Recent Honors for Prof. Lavaei’s Innovative Research in Networks

Jul 15 2014 | By Melanie A. Farmer | Photo: Ryan John Lee

Electrical Engineering Assistant Professor Javad Lavaei has recently garnered a string of honors for his research in building an innovative, computational backbone to transform the power grid. In early spring, Lavaei won a National Science Foundation (NSF) CAREER Award, the prestigious award given to exceptional junior faculty. And, ever since, additional awards and honors have followed.

Javad Lavaei

The National Academy of Engineering (NAE) has just selected Lavaei as a participant for its 20th Annual U.S. Frontiers of Engineering Symposium. Eighty-three of the nation’s young engineers, ages 30 to 45, who are performing exceptional engineering research and technical work in a variety of disciplines, were selected. Lavaei and his winning peers will gather Sept. 11 to 13 in Irvine, CA, to deliver talks on four distinct areas: next-generation robotics, frontiers of materials for batteries, shale gas and oil, and technologies for the heart.

Lavaei’s area of expertise is in upgrading today’s power grid into a smart grid that can maintain a reliable and secure electricity infrastructure to meet future demand growth. He works on two theoretical areas—optimization theory and control systems that play key roles in engineering.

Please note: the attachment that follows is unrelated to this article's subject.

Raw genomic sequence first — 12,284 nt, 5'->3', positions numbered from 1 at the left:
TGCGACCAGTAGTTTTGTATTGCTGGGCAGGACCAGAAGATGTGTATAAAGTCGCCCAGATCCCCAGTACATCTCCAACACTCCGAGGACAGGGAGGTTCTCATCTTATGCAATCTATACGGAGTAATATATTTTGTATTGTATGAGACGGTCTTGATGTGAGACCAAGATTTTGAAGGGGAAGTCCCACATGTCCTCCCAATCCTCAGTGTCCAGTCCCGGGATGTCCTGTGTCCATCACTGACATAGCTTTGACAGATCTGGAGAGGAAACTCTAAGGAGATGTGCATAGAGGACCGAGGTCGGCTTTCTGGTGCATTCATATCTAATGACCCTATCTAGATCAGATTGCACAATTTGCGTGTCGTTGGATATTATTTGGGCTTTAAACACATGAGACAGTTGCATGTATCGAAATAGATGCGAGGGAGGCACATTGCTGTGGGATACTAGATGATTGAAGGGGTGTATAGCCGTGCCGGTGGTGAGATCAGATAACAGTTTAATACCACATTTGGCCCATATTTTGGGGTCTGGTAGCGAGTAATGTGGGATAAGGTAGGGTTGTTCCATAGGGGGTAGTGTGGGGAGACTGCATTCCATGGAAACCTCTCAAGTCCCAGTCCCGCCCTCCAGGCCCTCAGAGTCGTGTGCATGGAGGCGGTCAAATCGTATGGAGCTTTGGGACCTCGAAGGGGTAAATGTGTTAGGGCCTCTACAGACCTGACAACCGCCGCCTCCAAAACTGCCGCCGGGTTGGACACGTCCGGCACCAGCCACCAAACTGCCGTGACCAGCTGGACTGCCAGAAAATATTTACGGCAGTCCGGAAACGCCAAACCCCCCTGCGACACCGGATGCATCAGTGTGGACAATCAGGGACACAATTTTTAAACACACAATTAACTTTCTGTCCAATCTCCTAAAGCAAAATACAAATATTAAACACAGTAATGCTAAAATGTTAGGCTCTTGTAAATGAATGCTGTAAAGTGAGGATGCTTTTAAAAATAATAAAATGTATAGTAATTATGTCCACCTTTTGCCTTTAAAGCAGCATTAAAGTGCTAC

He also has been selected as one of 24 recipients of the Office of Naval Research (ONR) Young Investigator award for his work in these areas. The ONR will be funding his proposal, “Graph-Theoretic Algorithm for Solving Polynomial Optimization with Applications to Energy Systems and Distributed Control Systems.”

Lavaei said the ONR funding will help him conduct “fundamental research with huge societal impacts.”

He explains, “Real-world optimization problems are often nonlinear and there is no efficient algorithm for solving them in general. My research aims to develop a graph-theoretic algorithm for general nonlinear optimization problems, which may be deployed for a variety of real-world problems such as cooperate control of multi-vehicles, distributed control and optimization for electrical power networks, logistics, and nonlinear system identification for the oceans and atmosphere.”

In addition, Lavaei received Caltech’s Resnick Institute's Resonate Award, an honor given to innovators in alternative energy, the environment, and sustainability. The Resonate Awards aim to spotlight individuals making strides in some of today’s grand challenges in achieving global sustainability. These include meeting the world’s energy needs sustainably, providing water and food for a growing world population, cleaning the environment, and improving people’s access to natural resources.

Lavaei, an affiliated member of Columbia’s Institute for Data Sciences and Engineering, joined the Engineering School faculty in 2012. As a Google Faculty Research Awardee, he is collaborating with the energy group at the Internet giant to design optimization algorithms for future electrical power networks.

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